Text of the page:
Collins (7) identified that a positive attitude towards isolation emerged when the patient's unique style of coping was recognized and respected by health care providers. In order to prevent or diminish psychological stressors related to isolation, nurses must be aware of factors that influence the perspective of the isolated hospitalized patient.

Isolating patients with an infectious disease or to protect immunocompromised patients remains a primary treatment in the hospital setting. Isolation procedures consider the person in terms of the disease, but do not respect the holistic mind-body-spirit of the total patient. A need exists to develop a knowledge-base of how the person perceives the meaning of being in isolation to inform the development of proper nursing care for the isolation patient. A systematic review of the evidence is proposed to clarify the meaning of isolation by the hospitalized patient. Findings will inform identification of appropriate interventions to minimize harmful effects from placing patients in isolation.

Review Question/Objective

The overall objective of this systematic review is to synthesize the best available evidence on the meaning of being in isolation from the hospitalized patient's perspective for both protection and as a barrier for hospitalized patients.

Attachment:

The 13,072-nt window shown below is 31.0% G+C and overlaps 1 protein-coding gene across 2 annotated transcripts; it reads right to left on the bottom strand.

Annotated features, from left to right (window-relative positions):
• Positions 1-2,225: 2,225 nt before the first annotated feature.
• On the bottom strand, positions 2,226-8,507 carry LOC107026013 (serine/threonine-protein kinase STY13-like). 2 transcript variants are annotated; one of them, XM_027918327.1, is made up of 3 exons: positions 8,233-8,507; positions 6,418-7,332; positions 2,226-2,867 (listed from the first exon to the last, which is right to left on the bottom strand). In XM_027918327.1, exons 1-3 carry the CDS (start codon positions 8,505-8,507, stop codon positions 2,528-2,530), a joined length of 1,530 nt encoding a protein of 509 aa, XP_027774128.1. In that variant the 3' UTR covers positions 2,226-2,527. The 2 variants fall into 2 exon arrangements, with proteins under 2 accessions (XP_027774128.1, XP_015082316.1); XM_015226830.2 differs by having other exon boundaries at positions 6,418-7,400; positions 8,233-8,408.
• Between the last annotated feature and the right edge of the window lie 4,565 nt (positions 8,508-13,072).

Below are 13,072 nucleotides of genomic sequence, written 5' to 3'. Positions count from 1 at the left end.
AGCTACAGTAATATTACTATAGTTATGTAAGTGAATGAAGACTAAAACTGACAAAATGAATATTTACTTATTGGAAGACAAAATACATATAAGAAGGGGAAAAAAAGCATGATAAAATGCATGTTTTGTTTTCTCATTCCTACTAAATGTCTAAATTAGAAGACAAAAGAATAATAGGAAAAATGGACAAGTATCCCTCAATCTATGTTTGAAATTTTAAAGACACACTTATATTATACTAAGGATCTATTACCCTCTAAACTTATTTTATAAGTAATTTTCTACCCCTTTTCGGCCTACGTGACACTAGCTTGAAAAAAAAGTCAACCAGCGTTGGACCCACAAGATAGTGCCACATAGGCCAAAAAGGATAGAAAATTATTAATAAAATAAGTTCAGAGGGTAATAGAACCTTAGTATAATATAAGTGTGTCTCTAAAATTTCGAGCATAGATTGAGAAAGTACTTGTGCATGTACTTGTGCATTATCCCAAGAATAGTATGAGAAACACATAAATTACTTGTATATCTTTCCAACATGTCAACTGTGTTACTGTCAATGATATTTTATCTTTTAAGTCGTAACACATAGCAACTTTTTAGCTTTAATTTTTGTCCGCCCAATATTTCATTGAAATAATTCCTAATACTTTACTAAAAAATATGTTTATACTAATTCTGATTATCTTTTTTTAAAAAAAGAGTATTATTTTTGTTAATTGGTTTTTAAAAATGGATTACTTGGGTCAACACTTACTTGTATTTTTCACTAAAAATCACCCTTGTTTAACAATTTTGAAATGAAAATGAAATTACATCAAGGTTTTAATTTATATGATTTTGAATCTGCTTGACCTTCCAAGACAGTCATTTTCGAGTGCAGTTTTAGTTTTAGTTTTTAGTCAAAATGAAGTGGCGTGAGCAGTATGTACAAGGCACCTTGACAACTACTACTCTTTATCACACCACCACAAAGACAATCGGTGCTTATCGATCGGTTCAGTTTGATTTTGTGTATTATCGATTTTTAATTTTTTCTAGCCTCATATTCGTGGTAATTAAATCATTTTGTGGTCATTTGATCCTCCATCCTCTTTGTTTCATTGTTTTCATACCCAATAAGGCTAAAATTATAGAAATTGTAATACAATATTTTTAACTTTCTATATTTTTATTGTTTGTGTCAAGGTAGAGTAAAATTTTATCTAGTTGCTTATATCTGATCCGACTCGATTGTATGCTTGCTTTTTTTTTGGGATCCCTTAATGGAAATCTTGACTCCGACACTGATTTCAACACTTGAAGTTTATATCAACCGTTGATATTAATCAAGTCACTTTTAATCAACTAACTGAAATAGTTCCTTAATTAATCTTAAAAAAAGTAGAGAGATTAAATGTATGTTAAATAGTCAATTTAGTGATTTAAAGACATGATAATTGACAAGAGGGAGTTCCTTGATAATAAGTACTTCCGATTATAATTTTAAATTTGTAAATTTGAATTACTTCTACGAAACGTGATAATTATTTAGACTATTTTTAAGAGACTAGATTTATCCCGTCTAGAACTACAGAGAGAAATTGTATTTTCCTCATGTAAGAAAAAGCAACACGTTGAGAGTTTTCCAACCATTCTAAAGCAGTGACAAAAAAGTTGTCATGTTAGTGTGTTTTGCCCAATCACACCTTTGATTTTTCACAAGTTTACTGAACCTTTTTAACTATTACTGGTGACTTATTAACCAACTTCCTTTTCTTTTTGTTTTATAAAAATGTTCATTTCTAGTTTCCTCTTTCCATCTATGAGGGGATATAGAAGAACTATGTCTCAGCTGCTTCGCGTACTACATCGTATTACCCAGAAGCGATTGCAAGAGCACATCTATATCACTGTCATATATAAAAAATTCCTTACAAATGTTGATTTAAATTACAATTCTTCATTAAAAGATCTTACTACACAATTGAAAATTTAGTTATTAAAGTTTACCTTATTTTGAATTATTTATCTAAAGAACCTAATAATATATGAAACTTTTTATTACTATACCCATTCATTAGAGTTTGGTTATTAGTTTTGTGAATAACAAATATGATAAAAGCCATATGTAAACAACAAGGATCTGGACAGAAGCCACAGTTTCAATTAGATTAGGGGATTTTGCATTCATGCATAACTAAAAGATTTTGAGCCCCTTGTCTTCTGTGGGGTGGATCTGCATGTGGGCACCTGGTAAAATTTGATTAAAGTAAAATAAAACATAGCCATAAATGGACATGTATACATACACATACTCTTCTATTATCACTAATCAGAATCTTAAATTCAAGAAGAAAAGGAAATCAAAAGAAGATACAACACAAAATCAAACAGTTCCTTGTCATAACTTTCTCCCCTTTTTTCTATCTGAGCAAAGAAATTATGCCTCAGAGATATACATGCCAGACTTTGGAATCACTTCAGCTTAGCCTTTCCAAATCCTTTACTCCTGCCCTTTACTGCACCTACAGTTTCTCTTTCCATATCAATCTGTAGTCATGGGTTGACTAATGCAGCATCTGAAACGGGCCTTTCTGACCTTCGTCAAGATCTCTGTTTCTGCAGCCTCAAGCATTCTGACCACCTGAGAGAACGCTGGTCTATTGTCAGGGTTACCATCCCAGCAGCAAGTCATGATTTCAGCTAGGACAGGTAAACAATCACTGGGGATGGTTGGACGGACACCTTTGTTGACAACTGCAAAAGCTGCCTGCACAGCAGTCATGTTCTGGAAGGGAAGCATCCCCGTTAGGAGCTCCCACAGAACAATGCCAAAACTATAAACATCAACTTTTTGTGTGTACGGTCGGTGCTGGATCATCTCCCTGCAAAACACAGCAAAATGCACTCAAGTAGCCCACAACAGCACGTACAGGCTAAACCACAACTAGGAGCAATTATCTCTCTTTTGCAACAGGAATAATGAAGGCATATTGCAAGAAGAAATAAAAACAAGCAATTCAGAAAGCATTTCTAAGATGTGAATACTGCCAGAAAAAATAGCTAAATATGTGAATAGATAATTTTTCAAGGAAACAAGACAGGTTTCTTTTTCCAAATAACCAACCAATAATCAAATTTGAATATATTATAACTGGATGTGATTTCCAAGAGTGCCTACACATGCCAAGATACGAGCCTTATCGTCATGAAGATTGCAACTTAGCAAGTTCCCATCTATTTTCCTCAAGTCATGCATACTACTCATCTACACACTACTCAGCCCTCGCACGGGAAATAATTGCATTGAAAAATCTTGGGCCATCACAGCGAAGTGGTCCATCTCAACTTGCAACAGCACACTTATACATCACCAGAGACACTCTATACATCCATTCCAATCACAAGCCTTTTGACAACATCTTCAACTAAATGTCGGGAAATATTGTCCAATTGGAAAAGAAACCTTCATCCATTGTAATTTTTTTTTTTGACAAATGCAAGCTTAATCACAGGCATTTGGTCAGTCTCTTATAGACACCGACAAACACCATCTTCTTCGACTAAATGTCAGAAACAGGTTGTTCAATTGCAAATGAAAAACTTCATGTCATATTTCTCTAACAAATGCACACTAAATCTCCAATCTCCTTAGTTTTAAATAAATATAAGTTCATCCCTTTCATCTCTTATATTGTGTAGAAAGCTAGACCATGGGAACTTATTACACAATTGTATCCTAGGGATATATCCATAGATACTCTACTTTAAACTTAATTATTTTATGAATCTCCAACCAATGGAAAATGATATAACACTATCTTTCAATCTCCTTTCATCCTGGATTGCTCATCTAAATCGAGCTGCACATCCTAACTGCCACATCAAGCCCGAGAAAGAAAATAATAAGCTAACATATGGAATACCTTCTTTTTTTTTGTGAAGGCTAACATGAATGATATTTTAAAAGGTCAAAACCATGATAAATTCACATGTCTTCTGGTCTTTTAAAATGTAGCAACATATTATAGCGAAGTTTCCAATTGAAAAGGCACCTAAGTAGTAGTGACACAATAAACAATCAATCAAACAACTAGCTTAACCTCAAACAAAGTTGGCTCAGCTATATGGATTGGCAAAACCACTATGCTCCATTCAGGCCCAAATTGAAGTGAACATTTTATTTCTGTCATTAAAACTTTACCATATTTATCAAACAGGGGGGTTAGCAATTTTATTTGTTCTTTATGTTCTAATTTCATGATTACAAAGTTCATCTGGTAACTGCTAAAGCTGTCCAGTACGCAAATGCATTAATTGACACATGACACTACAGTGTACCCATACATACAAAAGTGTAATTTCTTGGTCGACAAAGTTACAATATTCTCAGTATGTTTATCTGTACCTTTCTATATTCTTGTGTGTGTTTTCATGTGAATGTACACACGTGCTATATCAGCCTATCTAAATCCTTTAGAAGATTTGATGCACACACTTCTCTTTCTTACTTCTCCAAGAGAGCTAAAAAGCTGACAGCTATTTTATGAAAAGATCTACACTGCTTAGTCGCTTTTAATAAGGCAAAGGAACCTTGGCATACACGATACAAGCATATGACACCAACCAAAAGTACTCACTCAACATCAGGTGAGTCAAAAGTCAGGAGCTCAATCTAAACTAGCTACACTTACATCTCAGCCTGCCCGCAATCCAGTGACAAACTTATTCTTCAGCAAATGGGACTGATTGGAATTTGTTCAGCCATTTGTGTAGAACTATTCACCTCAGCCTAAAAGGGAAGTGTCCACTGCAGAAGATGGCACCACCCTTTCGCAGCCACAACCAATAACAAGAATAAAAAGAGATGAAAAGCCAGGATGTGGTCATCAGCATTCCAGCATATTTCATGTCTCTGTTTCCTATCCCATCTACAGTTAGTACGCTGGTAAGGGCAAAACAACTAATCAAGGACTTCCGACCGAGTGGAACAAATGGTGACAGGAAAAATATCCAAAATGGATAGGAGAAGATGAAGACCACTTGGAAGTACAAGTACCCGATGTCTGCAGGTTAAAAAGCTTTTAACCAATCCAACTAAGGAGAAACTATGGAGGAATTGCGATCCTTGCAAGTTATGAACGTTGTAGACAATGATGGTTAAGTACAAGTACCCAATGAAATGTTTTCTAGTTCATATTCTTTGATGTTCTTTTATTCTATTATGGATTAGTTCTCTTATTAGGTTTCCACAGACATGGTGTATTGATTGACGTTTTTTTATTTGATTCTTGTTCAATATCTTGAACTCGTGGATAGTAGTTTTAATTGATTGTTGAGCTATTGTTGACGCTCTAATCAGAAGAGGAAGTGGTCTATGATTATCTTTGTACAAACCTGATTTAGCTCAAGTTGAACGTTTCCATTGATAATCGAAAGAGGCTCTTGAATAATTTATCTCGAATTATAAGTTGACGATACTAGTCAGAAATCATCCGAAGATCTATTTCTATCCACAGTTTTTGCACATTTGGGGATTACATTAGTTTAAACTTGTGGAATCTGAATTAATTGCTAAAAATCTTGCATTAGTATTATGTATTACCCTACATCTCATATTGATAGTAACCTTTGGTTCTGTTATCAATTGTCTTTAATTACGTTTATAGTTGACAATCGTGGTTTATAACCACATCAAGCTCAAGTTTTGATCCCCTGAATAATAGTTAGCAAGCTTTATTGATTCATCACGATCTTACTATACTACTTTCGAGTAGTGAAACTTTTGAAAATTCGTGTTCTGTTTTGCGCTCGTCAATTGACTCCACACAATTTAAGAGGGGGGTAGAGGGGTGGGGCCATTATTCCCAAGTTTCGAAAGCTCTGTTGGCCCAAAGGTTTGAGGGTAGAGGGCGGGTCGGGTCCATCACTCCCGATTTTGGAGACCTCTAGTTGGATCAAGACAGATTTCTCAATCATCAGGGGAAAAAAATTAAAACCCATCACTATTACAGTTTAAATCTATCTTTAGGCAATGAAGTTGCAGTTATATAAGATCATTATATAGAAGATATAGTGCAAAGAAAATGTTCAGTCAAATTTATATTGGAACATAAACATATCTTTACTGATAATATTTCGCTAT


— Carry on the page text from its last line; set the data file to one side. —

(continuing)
Criteria for considering studies for this review

Types of Studies

This review will consider qualitative research studies about the patient's perspective of being in isolation, research consisting of, but not limited to, designs such as interpretive, descriptive-exploratory, observational, phenomenology, ethnography, grounded theory, hermeneutics, participatory action research, and critical theory. In the absence of research studies, text and opinion papers and reports will be considered and reported in a narrative summary.

Types of Participants

This review will consider hospitalized adult patients in isolation for protection from others or as a barrier to prevent the transmission of infection.

Phenomena of Interest

The phenomenon of interest consists of patients' experience, perceptions and meanings from being in isolation.

The setting will be limited to hospital environments.

The context will be patients in isolation as both a protective measure and as a barrier for cross-infection.

Search Strategy

The comprehensive search strategy aims to find both published and unpublished studies. The search will be limited to English language reports from 1971 to May 2010. A three-step search strategy will be used in each component of the review. An initial limited search of MEDLINE and CINAHL will be undertaken followed by analysis of the text words contained in the title and abstract and the index terms used to describe the article.

A second search using all identified keywords and index terms will then be undertaken across all included databases. Thirdly, the reference list of identified reports and articles will be hand searched for additional studies.

The databases to be searched include:

BioMed Central


Current Contents

EBSCOHost Health Source: nursing/Academic Edition

Elsevier Science Direct


ISI Web of Science



Psychology and Behavioral Sciences Collection